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Senior and Senior: Have a Good Day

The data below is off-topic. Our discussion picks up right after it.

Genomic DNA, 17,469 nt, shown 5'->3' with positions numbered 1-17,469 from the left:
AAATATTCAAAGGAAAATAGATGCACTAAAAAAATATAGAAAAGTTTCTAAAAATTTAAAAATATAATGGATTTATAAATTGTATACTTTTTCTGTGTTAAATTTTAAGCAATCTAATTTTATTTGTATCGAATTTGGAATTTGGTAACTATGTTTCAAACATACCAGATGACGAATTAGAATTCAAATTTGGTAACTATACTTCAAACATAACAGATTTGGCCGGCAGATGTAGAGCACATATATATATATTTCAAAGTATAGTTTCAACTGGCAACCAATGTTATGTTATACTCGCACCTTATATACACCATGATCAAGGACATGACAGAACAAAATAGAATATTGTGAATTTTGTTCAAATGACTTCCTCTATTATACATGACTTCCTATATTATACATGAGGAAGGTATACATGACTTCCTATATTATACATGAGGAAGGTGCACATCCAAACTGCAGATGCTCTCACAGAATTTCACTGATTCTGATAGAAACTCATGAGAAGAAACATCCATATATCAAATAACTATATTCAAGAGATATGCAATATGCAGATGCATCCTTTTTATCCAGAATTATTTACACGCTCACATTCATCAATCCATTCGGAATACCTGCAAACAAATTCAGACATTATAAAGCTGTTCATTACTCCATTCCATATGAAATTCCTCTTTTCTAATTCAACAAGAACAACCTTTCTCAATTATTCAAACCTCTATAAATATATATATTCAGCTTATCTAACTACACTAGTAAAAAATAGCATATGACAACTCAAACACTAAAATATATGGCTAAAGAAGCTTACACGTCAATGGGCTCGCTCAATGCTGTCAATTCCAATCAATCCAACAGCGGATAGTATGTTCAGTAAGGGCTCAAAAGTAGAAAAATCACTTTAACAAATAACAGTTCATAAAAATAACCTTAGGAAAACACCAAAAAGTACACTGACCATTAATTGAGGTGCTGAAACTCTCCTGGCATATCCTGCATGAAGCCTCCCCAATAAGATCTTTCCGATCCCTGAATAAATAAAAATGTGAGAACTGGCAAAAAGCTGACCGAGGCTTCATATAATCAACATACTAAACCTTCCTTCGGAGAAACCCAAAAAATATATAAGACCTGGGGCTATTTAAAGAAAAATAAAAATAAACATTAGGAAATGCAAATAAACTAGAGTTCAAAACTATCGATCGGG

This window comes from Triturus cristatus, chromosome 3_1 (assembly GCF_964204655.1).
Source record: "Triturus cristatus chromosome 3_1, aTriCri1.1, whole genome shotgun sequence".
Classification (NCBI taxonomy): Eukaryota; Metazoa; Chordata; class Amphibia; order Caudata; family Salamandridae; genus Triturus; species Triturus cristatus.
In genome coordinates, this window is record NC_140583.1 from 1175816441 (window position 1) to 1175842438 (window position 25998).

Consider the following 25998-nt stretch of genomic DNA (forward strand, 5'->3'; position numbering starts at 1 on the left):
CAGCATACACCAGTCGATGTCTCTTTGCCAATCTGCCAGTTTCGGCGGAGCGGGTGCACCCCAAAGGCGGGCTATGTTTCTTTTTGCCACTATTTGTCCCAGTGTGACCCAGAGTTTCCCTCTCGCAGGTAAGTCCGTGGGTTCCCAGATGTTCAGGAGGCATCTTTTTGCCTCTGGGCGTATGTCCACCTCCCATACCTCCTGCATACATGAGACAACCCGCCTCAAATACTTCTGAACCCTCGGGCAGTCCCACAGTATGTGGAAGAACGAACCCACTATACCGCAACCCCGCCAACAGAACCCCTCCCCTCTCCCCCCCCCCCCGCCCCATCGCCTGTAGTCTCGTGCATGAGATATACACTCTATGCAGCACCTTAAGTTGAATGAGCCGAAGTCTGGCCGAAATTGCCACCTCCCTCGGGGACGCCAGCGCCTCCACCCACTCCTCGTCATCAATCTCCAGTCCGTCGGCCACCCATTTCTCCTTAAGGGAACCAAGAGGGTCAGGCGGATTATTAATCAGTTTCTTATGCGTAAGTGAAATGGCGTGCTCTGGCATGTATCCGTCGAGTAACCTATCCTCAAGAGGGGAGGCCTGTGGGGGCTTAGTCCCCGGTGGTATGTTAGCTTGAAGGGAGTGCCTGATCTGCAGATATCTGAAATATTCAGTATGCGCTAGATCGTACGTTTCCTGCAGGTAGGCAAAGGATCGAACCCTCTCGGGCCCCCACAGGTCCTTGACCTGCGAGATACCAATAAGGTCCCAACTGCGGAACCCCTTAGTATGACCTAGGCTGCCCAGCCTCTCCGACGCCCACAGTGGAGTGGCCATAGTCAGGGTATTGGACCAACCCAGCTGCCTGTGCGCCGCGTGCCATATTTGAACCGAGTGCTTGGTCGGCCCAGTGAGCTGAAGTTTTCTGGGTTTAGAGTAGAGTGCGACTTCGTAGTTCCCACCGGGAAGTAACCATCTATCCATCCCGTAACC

Some people bristle when perfect strangers have the audacity to tell them to “have a good day.” If they are feeling rotten and out of sorts it may be the last thing they want to hear. They may just want to growl, yell, foam at the mouth or tell that perfect stranger to get lost. You too, you probably think the expression is overused, trite, and meaningless, but is it? You know, there’s not a person in the world who doesn’t want you to have a good day. Just because you got up on the wrong side of the bed is no reason to put a damper on everyone else’s day. You may have to work at it, especially if you aren’t a morning person, but you can have a good day. Think of each morning as a new beginning. Instead of letting yesterday’s problems get you down, look ahead, and see each problem as a challenge. You do like a challenge, don’t you? How you feel in the morning can impact your whole day. If you anticipate a good day, you are more likely to have one. You probably think that putting on a happy face is too much work, but it’s a start. Get up a little earlier tomorrow and program in a little alone time, before you tackle whatever lies ahead. Wake up. Breathe. Exercise. Meditate. Read something inspirational. Have a good breakfast. Sip your cup of coffee slowly. Do not rush. Refrain from raising your voice and try not to complain about things that are out of your control. Fresh start. Think positively about what you can do to make your day a good one. There may be a zillion things on your mind, but you can only do one thing at a time. Make a list. First things first. It is easier to free up space in your mind if you have a plan, but most of all, when someone says, “have a good” day, acknowledge them, smile, and say, “You know, I think I will.” You might even add “I hope you do to.”